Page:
ROLE OF RURAL INSTITUTIONS AND FARMER MARKETING ORGANIZATION IN MARKETING OF INDIGENOUS CHICKEN; A CASE OF KAKAMEGA COUNTY KENYA

ABSTRACT
The poultry sub-sector in Kenya accounts for about fifty five percent of the livestock sector and thirty percent of the agricultural Gross Domestic Product. However, gains from the Indigenous Chicken (IC) enterprises have been challenged by market inefficiencies characterised by high transaction costs and poor accessibility of market information. In response to this, the Kenyan government private sector partnership has in the recent times, been promoting the formation and development of farmer marketing groups to promote the efficiency in marketing of indigenous chicken. The assumption was that when acting collectively, Indigenous Chicken farmers are able to easily access market information, reduce transaction cost and better able to coordinate their marketing activities and ultimately improved incomes. However, Indigenous Chicken markets have remained poor even though the demand for Indigenous Chicken products has tremendously improved. This study used a random sample of 196 farmers in Navakholo and Lurambi divisions in Kakamega County to establish the influence of collective action in marketing of Indigenous chicken. It specifically evaluated the determinants of smallholder farmer‟s participation in Indigenous Chicken Producer Marketing Groups and the intensity of participation in markets, the effect of farmer marketing groups on market channel choice decision and on farm household incomes from the indigenous chicken enterprise. Data was analysed using descriptive statistics, multinomial logit, heckman two stage and regression models. Heckman two stage model results indicated that the decision by smallholder farmers to participate in collective marketing through farmer marketing groups was significantly influenced by a variety of factors including years of formal education of the household head, accesibility of credit, distance to the extension service and average price per bird. The extent of farmers participation was influenced by age of the household head, size of the farm, decision making in groups, off-farm engagement and years of formal education of the household head. Multinomial logit model results indicate that age of the household head, group membership, farm size, credit access, education, cost of information, attributes of the flock, transport cost and distance to the market influenced the choice of different market channels. A regression model result showed that education, off- farm engagement, distance to the livestock market and extension service significantly influenced income from the indigenous chicken enterprise.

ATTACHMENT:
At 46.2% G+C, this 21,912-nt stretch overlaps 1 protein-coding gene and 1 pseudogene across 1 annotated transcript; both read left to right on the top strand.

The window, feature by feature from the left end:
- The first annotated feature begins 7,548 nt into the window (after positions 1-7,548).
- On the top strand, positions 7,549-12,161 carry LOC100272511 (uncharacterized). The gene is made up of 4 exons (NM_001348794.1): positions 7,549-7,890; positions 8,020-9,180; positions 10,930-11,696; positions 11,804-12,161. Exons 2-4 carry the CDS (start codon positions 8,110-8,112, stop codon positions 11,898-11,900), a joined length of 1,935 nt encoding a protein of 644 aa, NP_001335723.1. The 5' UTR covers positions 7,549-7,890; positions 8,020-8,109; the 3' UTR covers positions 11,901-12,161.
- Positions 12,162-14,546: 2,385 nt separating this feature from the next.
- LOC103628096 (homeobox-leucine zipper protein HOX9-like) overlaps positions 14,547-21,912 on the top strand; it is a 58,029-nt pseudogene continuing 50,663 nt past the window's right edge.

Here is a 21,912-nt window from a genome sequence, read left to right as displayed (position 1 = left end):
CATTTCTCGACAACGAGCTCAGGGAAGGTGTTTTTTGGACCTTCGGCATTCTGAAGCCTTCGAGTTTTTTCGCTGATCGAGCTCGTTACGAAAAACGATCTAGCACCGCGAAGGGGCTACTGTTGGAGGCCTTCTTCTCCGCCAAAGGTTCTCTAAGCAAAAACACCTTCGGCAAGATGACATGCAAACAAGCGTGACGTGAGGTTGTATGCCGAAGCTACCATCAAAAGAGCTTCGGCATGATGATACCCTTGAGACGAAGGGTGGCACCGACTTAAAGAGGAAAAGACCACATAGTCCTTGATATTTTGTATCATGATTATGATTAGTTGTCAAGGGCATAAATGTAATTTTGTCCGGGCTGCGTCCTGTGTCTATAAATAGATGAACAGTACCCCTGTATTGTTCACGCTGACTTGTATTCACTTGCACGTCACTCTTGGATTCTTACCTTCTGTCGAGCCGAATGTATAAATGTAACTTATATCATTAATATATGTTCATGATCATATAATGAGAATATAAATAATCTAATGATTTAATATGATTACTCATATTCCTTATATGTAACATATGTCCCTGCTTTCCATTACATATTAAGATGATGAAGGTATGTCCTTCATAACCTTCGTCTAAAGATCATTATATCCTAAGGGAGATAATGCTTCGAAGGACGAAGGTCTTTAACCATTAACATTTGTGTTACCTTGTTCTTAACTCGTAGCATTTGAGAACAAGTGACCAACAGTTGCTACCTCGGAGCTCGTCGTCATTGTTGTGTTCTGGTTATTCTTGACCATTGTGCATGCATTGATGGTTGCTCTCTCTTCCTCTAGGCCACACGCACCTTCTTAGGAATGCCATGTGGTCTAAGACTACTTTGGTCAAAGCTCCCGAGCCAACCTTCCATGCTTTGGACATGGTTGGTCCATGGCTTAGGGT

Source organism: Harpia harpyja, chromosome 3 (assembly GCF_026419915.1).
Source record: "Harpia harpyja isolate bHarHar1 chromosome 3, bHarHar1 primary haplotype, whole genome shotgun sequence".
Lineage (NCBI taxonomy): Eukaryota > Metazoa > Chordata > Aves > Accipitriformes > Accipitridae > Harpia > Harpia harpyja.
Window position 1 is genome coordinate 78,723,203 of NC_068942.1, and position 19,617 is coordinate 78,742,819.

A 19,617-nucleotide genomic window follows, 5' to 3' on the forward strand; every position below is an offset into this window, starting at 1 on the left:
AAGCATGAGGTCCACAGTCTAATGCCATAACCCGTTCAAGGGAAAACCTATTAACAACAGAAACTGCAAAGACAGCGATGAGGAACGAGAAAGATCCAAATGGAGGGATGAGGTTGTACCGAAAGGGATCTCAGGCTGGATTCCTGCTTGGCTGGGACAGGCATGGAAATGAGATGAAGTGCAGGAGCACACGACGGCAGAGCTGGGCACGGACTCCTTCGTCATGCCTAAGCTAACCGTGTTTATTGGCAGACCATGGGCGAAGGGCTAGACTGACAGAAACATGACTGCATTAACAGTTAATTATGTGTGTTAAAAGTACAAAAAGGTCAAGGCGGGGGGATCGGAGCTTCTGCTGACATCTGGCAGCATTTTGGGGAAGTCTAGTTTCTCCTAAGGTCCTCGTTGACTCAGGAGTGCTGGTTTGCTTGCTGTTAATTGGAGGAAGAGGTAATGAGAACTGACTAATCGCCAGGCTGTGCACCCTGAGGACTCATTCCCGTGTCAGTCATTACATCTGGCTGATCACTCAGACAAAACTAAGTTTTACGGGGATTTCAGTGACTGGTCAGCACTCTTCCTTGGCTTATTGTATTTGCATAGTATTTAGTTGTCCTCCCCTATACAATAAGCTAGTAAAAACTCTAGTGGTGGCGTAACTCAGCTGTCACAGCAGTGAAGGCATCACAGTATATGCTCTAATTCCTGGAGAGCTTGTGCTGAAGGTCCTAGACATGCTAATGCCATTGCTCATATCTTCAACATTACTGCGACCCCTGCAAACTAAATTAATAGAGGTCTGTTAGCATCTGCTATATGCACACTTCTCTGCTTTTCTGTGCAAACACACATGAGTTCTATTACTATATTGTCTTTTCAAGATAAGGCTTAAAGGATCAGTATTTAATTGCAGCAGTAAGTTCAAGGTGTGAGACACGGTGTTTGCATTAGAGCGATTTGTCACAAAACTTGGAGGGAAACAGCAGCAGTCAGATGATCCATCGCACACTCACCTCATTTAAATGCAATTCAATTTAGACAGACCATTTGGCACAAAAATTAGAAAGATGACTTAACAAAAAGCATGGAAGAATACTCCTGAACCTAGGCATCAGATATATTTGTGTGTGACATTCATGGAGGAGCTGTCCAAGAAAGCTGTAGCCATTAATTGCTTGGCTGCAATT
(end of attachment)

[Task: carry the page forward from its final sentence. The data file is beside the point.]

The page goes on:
CHAPTER ONE 
INTRODUCTION 
Background information 
Kenya, like other developing countries, has over the years been experiencing a rise in demand and preference for foods of animal origin (Delgado et al., 2001). Poultry was projected to meet much of this demand on condition that production would be intensified (Delgado et al., 2001). As of the year 2000, an estimated 90% of rural families kept indigenous chicken, which accounted for between 40 to 60% of the domestic marketed poultry eggs and meat and over 80% of the poultry population (Upton, 2000). According to KAPP (2006), markets for Indigenous chicken were observed as potential good instruments for poverty reduction and sustainable development (Nyaga, 2007). 

There have been challenges with regard to commercial exploitation which mainly stem from poor market efficiency and information where farmers have continuously faced high transaction costs resulting from long market supply chains and ultimately low incomes (Upton, 2000; Mathuva, 2005). Again, farmers have failed to match products with market preferences and standards and therefore missing out on an opportunity in the regional and international markets (Upton, 2000). Other challenges include low inputs and outputs due to the increased management costs i.e cost of feeds and disease management (Okitoi et al., 2007). 

The Kenyan government and the private sector initiatives have supported farmer marketing organizations as market-support institutions to enhance Indigenous Chicken market linkages and as an attempt to overcome the above mentioned challenges. They are regarded as effective in performing various functions such as advocacy, collective action and as an effective tool for dissemination of production and market related information (Rondot et al., 1999). 

However, Farmers market imperfections coupled with high transaction costs and inaccessibility of market information has hampered gains from the enterprise (Owuor 2009). This study therefore aims at assessing the contribution of farmer production and marketing organizations in marketing of indigenous chicken focusing on the determinants of collective action and market channel choice decision, extent of market participation and the 
contribution of collective marketing on household incomes in Kakamega County. Previous studies on indigenous chicken in Western Kenya have focused on description of the local chicken production systems (Olwande et al., 2010) and characterization of the indigenous chicken production systems (Okeno et al., 2011). Though characterization is the first step to be taken if any genetic improvement is to be realised, there has been limited focus on the IC markets.

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Item Type: Kenyan Postgraduate Material  |  Attribute: 80 pages  |  Chapters: 1-5
Format: MS Word  |  Price: KSh900  |  Delivery: Within 30Mins.
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